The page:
Why donut shops go out of business

top 6 reasons why donut shops go out of business

Typically it’s not a singular reason but multiple factors that contribute to the why donut shop businesses go out of business. There are many contributing aspects to building a successful business and below we address the 6 primary factors to include a case study that contributed to why a donut shop business went out of business.

1) Donut Shop Business Owners Not Professionally Trained In The Art Of Donut Making
2) Not monetizing the business
3) Selecting the Wrong Donut Shop Business Location
4) Not adhering to business hours
5) Not meeting community wants and needs
Case study #1

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Most entrepreneurs who enter the donut business are not professionally trained in the art of donut making

To please repeat customers It is critical to offer a professionally made traditional, unique, gourmet, and fun line of donuts. Taking an all of the above approaches to please repeat customers.

Lemon meringue cake donuts
Assorted yeast donut
Chocolate cinnamon twists

If you plan on entering the donut shop business with donut premixes well then your donut business is predetermined for failure. Customers expect to experience unique donut varieties, flavors and specialty doughnuts more than ever these days. Moreover, It is critical to have a donut line 2nd to none to separate your donut business from the competition. In the above example, we have banana split yeast donuts for the kiddos and lemon meringue cake donuts for the adults complemented with specialty raised glazed donuts that are absolutely stunning in the display case.


Most entrepreneurs who enter the business do not know how to monetize the business

It is important to upsell and cross-sell related donuts with coffee and coffee drinks. Why offer only a mocha donut when you can offer a mocha latte as a special and combined both products together and rebrand the related products as a mocha delight.

Monetize donuts with coffee

Offering theme-based donuts and specialty donuts is a wonderful way to monetize the donut shop business. Considering a donut shop is essentially a bakery it only makes sense to offer donut s that match a community event or festival. In the below example, if you know there is a sporting event or motorcycle rally on the weekend why not offer theme-based donuts? Theme-based donuts can also be made to represent fanatics watching football games, soccer games, and baseball games.

Theme based donuts

In the above example we are utilizing edible inks and edible round fondant to promote a national football team. You are only limited to your imagination when creating theme based donuts i.e. Christmas doughnuts, happy birthday doughnuts, Valentine’s Day and office party cakes.

Other ways you can monetize the donut business:

  • Offer Yeast Sweet Rolls and Pershing’s for the non-donut person or somebody who simply just wanting a good baked product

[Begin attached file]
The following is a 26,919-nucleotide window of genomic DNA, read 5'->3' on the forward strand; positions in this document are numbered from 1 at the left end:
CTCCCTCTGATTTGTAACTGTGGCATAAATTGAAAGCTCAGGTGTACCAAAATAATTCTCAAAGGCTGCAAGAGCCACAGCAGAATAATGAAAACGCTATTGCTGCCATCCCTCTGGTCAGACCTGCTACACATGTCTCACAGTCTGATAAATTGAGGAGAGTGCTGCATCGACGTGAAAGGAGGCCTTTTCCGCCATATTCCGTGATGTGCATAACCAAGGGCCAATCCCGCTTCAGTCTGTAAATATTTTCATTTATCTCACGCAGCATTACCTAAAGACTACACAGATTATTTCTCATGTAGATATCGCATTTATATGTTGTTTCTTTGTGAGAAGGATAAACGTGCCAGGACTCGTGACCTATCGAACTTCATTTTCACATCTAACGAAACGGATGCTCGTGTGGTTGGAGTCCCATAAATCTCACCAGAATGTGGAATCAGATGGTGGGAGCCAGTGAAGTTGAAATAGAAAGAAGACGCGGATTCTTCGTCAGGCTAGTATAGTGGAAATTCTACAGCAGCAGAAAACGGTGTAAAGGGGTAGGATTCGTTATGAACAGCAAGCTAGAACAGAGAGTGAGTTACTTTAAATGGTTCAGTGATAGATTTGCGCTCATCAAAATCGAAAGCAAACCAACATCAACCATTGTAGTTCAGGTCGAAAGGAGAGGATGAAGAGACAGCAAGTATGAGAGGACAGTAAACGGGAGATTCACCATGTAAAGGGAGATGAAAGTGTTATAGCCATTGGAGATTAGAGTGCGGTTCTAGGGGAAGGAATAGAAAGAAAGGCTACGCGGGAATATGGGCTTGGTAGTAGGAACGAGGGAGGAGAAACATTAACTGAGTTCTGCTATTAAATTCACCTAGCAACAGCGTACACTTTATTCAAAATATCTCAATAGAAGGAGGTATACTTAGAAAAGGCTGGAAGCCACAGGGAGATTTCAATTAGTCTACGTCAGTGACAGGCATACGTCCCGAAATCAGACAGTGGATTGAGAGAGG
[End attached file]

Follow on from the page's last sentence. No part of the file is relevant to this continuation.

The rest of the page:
• Breakfast Sausage sandwiches will bring in a whole other clientele
  • Ice Cream Donut Sandwiches
  • Coffee and Espresso Drinks peanut butter and jelly
  • Offer Donut Birthday Cakes for order
  • Donut wholesale
  • Establish a Grub Hub And Door Dash Sale Accounts
  • Offer donut memorabilia promoting your donut shop
  • Start building your email list through customer appreciation cards
Applied creativity is necessary in the donut business


Selecting the Wrong Donut Shop Business Location

Prior to selecting a location for a donut shop business it is critical to reflect back to the donut business model you initially intended to implement. Should the plan of action is to open multiple satellite locations and/or implement donut wholesale and/or implement a mobile donut concession truck? It only makes sense to have chosen a location that can accommodate an appropriate size kitchen in order to produce enough donut s to implement the donut business model.

Moreover, it’s important to have the ability to expand donut production operations such as initially installing an oversized exhaust whereby you can expand equipment as needed to match donut production needs.
Please note that one of the reasons donut shop businesses go out of business is that the business owner did not expand operations based on the donut business model. So essentially what I’m saying is “Stick to the plan”.

Another factor that contributes to the closure of donut shop businesses is a lack of due diligence in reference to site selection. A primary consideration to take into account when choosing a location is vehicle traffic counts. Vehicle traffic counts to give you the ability to assess customer capture rates based on industrial standards for donut shops and bakeries. Also is important to take into account visibility. End cap locations offer high visibility and will increase customer capture rates. Of course, a standalone and/or a location with a drive-through will maximize visibility and increase customer capture rates above 1% of overall vehicle traffic counts.